The responsibility for infection prevention not only lies with the cleaning team – it's also vital that users of the washroom wash and dry their hands properly. Figures suggest around 40% of people still don’t wash their hands after using the toilet. One option to encourage the practice is using high-quality hand products, as well as touchless dispensers and taps to minimise the number of surfaces people touch. Fragrance can also make a good first impression in a washroom, reflecting the ambience of the place, and further encourage cleanliness.

Developing the washroom of the future

There are a number of encouraging trends in washroom hygiene. Auto-dosing and auto-dispensing of cleaning chemicals will take error out of the process. There is a move towards super-concentrated products to reduce packaging, although this means that enhanced safety procedures are crucial. Companies must undertake risk assessment for in-house cleaning teams, and staff must be trained in COSHH (Control of Substances Hazardous to Health Regulations), find out more on the HSE website.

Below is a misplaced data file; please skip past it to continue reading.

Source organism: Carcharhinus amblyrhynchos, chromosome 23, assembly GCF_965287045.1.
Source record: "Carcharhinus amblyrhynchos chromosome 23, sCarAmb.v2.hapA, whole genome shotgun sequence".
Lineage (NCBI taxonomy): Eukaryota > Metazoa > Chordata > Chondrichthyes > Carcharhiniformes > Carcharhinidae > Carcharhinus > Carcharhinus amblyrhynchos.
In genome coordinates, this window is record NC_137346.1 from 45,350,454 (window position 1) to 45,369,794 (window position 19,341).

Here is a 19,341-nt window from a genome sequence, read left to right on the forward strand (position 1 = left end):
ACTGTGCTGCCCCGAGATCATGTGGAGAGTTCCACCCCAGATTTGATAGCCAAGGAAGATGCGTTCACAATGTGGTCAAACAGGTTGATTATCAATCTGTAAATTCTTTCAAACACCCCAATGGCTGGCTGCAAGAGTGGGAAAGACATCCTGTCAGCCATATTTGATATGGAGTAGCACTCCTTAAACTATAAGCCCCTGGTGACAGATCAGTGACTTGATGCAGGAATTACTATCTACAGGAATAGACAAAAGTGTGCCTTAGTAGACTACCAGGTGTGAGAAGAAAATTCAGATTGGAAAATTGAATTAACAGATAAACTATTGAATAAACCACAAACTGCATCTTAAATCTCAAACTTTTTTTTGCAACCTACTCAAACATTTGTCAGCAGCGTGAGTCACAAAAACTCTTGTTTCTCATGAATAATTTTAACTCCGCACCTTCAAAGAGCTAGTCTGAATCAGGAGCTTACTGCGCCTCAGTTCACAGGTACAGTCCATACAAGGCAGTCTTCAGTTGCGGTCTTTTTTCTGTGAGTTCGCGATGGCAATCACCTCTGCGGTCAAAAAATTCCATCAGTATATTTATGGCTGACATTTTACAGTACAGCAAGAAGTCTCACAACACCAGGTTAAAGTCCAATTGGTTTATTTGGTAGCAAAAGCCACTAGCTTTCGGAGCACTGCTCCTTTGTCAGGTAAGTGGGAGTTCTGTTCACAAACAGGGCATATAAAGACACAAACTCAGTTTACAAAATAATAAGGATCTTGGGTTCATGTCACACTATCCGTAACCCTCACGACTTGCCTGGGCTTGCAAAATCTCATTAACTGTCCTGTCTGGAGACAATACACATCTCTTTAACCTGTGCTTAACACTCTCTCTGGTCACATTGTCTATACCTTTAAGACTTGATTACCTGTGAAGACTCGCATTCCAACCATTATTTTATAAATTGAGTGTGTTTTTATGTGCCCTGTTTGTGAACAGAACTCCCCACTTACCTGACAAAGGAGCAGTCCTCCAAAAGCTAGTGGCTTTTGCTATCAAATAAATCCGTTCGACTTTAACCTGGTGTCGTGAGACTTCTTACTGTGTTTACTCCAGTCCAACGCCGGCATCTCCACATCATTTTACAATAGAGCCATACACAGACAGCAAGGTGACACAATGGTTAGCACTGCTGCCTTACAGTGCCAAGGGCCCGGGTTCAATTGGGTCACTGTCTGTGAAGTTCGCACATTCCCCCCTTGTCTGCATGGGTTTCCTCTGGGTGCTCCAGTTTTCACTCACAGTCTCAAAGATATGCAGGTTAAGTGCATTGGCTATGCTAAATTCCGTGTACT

The trend is also towards heavier regulation of cleaning, not least to ensure lower environmental impact and higher sustainability. This will bring innovation, although it does mean that some active ingredients will no longer be available. For instance, the Biocidal Product Regulations are already transforming the away-from-home cleaning industry by restricting the use of certain chemicals.